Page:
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Michigan redistricting meeting delayed for hours by death threat

The redistricting process has become incredibly political in recent years.

A meeting hosted by the commission in charge of redistricting in Michigan was delayed for hours over a death threat, a spokesman for the commission told NBC News.

“At 1:06 p.m. today, the Michigan Independent Citizens Redistricting Commission received notification of a death threat received through email. We alerted law enforcement and they opened an investigation,” Edward Woods III, communications and outreach director for the Michigan Independent Citizens Redistricting Commission, said in a text to NBC News.

U.S. states redraw their district maps for national and local elections based on census data routinely, in a process known as redistricting. The process has become incredibly political in recent years, with lawmakers in both parties carving out political advantages for themselves through the process. In 2018, Michigan voters approved a ballot initiative that tasked an independent commission of citizens to handle the map-drawing instead of lawmakers.

The hearing allowed Michigan residents to give feedback on proposed district maps, either virtually or in person. It was scheduled to start at 1 p.m. ET, with the in-person component taking place at a Michigan State University facility in East Lansing.

It reconvened after 3 p.m., and commissioners voted to reduce the amount of time for which members of the public could speak to 30 seconds, from the usual one minute.

Julianne Pastula, the attorney for the commission, said the adjournment and shortened public comment portion of the meeting that followed were directly tied to the death threat. She added that the commission decided to continue the meeting to complete the day's agenda.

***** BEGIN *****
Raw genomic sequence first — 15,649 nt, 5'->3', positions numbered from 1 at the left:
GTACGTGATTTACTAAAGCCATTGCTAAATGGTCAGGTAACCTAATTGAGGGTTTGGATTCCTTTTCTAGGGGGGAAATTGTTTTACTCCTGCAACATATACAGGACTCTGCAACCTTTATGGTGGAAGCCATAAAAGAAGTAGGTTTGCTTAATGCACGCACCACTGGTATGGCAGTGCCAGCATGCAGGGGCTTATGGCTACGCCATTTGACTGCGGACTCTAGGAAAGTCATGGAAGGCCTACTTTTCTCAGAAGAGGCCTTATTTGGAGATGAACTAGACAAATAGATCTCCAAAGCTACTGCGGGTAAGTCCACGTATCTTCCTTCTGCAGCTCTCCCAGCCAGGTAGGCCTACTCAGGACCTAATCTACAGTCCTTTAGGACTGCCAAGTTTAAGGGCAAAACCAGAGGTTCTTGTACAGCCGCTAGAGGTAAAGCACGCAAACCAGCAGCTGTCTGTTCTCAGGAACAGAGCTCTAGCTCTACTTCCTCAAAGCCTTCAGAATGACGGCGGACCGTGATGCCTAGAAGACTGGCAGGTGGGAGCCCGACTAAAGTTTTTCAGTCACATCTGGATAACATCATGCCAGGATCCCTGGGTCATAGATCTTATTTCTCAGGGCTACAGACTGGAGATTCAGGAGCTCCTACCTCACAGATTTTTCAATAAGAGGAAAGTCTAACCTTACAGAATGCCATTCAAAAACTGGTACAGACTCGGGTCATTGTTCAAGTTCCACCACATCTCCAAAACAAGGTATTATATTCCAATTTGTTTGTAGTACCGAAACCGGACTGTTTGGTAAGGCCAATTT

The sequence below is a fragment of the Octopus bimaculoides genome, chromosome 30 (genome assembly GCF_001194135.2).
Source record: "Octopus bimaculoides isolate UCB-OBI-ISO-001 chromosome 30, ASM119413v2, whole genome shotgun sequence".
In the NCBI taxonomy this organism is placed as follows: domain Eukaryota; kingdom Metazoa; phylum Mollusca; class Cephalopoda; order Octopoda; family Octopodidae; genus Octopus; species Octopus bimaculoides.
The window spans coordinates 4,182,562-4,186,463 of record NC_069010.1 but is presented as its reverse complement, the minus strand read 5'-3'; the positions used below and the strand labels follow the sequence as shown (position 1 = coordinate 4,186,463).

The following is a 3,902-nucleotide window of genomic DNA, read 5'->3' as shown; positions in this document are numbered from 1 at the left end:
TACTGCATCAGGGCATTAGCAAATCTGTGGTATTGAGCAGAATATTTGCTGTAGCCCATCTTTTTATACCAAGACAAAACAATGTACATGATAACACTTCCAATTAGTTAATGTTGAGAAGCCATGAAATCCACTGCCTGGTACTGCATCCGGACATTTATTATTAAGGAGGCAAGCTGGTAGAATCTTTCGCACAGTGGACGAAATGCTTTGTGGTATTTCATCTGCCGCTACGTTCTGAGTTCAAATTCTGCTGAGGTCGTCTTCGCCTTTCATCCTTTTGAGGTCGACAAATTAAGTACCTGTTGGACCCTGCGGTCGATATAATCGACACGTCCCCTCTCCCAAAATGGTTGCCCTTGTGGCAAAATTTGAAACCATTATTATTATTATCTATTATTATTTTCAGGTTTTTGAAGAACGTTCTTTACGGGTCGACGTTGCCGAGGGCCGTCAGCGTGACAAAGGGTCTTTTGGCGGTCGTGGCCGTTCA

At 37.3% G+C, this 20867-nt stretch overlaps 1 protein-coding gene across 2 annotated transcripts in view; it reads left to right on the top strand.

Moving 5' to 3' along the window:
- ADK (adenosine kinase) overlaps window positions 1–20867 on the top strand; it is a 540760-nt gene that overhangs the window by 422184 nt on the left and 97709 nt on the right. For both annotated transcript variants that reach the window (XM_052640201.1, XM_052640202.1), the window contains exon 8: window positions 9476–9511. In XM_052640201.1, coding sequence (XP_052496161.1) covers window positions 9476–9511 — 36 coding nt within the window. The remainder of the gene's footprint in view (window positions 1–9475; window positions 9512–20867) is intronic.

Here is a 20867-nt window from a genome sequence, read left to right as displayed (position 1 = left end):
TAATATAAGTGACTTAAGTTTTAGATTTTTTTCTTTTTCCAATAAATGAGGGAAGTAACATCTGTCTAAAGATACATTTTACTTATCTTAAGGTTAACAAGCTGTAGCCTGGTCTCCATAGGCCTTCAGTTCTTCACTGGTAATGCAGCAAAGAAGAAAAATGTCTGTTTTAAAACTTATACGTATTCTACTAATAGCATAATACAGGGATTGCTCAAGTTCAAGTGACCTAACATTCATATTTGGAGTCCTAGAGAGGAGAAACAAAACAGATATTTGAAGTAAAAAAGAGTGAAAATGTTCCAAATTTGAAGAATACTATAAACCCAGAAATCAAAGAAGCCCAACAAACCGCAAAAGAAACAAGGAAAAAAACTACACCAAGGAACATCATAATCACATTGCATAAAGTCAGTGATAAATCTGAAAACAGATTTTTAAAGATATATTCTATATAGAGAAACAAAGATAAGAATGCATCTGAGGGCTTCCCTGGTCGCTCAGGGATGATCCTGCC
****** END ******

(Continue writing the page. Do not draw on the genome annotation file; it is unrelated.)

"The commission, if it convenes the meeting, it has to take public comment, and that was why the time was shortened to 30 seconds for public comment — the commission had a desire to be done with the business prior to nightfall," Pastula said at a press conference.

MSU's campus police were contacted about the threat, and they sent additional patrols to the site of the commission's meeting, a spokesperson for Michigan State Police said.

"The Michigan Department of State has since requested that this matter be further investigated by the Michigan State Police. This investigation is in the preliminary stages; there is no threat to the public at this time," Shanon Banner, a spokesperson for Michigan State Police, said.

Michigan Secretary of State Jocelyn Benson condemned the threat in a statement to NBC News.

"There is no place for violence or the threat of violence in our democracy, and today's deadly threat against the citizen commissioners and staff of Michigan's independent redistricting commission is an affront to every Michigander," she said in the statement. "Yet I remain confident that they will not be intimidated or deterred from carrying out their constitutional duty and redrawing the legislative maps in service of all the voters of our great state."